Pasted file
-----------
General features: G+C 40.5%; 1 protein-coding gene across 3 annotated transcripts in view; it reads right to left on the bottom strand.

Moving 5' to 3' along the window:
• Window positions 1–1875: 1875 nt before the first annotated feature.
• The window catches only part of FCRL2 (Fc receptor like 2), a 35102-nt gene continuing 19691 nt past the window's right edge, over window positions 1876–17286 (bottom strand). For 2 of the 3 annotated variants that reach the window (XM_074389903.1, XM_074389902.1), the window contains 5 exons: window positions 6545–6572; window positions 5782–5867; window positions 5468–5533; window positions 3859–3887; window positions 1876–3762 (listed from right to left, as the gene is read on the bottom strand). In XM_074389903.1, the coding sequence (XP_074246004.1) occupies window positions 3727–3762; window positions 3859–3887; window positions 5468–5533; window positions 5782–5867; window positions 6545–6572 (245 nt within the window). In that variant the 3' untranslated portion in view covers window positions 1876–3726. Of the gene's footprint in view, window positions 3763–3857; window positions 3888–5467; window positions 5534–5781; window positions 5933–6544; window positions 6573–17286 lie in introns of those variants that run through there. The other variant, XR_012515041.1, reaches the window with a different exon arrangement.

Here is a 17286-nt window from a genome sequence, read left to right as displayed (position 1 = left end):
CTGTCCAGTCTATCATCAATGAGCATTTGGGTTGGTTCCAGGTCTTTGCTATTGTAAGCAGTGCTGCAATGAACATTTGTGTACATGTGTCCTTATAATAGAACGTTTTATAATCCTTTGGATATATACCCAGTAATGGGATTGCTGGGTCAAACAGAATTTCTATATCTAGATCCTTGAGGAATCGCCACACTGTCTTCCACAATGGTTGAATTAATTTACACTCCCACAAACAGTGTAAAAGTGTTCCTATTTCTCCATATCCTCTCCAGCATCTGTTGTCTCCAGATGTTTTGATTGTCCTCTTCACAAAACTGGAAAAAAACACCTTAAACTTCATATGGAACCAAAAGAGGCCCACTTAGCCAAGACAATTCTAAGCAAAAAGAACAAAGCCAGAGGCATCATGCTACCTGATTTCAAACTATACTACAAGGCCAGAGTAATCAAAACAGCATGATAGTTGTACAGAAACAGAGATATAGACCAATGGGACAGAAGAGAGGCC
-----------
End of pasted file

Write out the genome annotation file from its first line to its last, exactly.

General features: G+C 40.5%; 1 protein-coding gene across 3 annotated transcripts in view; it reads right to left on the bottom strand.

Moving 5' to 3' along the window:
• Window positions 1–1875: 1875 nt before the first annotated feature.
• The window catches only part of FCRL2 (Fc receptor like 2), a 35102-nt gene continuing 19691 nt past the window's right edge, over window positions 1876–17286 (bottom strand). For 2 of the 3 annotated variants that reach the window (XM_074389903.1, XM_074389902.1), the window contains 5 exons: window positions 6545–6572; window positions 5782–5867; window positions 5468–5533; window positions 3859–3887; window positions 1876–3762 (listed from right to left, as the gene is read on the bottom strand). In XM_074389903.1, the coding sequence (XP_074246004.1) occupies window positions 3727–3762; window positions 3859–3887; window positions 5468–5533; window positions 5782–5867; window positions 6545–6572 (245 nt within the window). In that variant the 3' untranslated portion in view covers window positions 1876–3726. Of the gene's footprint in view, window positions 3763–3857; window positions 3888–5467; window positions 5534–5781; window positions 5933–6544; window positions 6573–17286 lie in introns of those variants that run through there. The other variant, XR_012515041.1, reaches the window with a different exon arrangement.

Here is a 17286-nt window from a genome sequence, read left to right as displayed (position 1 = left end):
CTGTCCAGTCTATCATCAATGAGCATTTGGGTTGGTTCCAGGTCTTTGCTATTGTAAGCAGTGCTGCAATGAACATTTGTGTACATGTGTCCTTATAATAGAACGTTTTATAATCCTTTGGATATATACCCAGTAATGGGATTGCTGGGTCAAACAGAATTTCTATATCTAGATCCTTGAGGAATCGCCACACTGTCTTCCACAATGGTTGAATTAATTTACACTCCCACAAACAGTGTAAAAGTGTTCCTATTTCTCCATATCCTCTCCAGCATCTGTTGTCTCCAGATGTTTTGATTGTCCTCTTCACAAAACTGGAAAAAAACACCTTAAACTTCATATGGAACCAAAAGAGGCCCACTTAGCCAAGACAATTCTAAGCAAAAAGAACAAAGCCAGAGGCATCATGCTACCTGATTTCAAACTATACTACAAGGCCAGAGTAATCAAAACAGCATGATAGTTGTACAGAAACAGAGATATAGACCAATGGGACAGAAGAGAGGCC